2. Laser Focused Communication

Communication has always been one of the most crucial factors in any work environment and it will continue to be this way as collaboration tools are implemented into the work environment. What will change is the speed in which a person expresses their thoughts clearly and their ability to successfully manage multiple communication channels. Before collaboration tools emerged, most people presented ideas in meetings. These forums provided a captive audience who could hear the person’s tone of voice and see their non-verbals as they communicated information. In the world of collaboration tools, people have a matter of seconds to articulate their message in a succinct way that emits the intended tone. The key to effective communication is to understand your audience so you can quickly tailor your message to appeal to them and make the most impact. It is especially important when working with people from different cultures to develop an understanding of how people prefer to communicate with and be communicated to. This can be more challenging when most of the communication is in writing, which brings me to point number 3…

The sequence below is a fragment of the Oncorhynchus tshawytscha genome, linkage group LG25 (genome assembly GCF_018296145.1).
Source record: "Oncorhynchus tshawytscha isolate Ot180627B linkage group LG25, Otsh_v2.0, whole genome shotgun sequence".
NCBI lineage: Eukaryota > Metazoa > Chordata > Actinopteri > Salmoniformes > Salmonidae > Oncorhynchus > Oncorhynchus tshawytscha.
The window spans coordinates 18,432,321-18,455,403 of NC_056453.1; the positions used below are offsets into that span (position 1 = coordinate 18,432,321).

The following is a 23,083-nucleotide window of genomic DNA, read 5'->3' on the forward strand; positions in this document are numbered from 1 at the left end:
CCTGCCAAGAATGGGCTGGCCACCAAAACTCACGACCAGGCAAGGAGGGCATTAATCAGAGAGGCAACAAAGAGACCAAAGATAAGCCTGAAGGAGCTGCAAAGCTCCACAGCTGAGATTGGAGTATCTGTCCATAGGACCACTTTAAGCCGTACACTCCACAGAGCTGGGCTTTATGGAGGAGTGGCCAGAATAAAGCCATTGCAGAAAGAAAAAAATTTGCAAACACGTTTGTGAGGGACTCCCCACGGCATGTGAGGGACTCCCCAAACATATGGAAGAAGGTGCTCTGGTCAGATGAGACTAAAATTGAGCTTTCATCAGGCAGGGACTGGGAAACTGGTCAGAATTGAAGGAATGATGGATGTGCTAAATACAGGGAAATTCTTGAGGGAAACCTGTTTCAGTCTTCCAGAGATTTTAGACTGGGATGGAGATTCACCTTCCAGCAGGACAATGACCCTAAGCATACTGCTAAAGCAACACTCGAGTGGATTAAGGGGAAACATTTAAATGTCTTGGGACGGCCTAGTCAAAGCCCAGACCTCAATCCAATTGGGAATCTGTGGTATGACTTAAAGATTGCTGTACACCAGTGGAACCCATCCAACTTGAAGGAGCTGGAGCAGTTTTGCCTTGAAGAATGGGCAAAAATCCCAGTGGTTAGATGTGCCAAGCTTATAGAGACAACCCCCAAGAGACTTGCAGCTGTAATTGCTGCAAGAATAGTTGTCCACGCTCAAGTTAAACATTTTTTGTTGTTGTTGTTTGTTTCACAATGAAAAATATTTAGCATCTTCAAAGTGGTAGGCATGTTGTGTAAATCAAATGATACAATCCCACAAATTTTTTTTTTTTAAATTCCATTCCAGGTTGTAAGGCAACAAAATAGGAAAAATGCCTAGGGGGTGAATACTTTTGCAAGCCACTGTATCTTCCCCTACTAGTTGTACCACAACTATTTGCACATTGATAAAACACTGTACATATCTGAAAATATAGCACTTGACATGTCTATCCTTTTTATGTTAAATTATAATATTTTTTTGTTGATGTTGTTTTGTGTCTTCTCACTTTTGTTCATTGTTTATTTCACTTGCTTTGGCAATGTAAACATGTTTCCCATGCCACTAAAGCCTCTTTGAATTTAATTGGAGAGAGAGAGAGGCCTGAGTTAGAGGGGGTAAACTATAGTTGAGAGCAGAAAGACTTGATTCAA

3. The Lost Art of Writing

Good writing skills are imperative when it comes to communication. When people interact with friends and family via text, instant message, or through social media, there really are no rules. People are free to say what they want, when they want, with few to no consequences. In these settings, vocabulary is reduced to a series of acronyms, abbreviations, and sentence fragments. Tone is portrayed by using slang and emoji characters. Because of this, many people falsely believe the value of written communication is going by the wayside as technology heavily influences how people communicate. Those people could not be further from the truth! In the business world the written word is critical, but there are rules…very specific ones.  If these rules are not followed, credibility is ruined, performance diminishes, and in extreme cases, jobs are lost. In business, your conduct and written communications on collaboration tools not only influences your personal brand, but it can also be the difference between success and failure.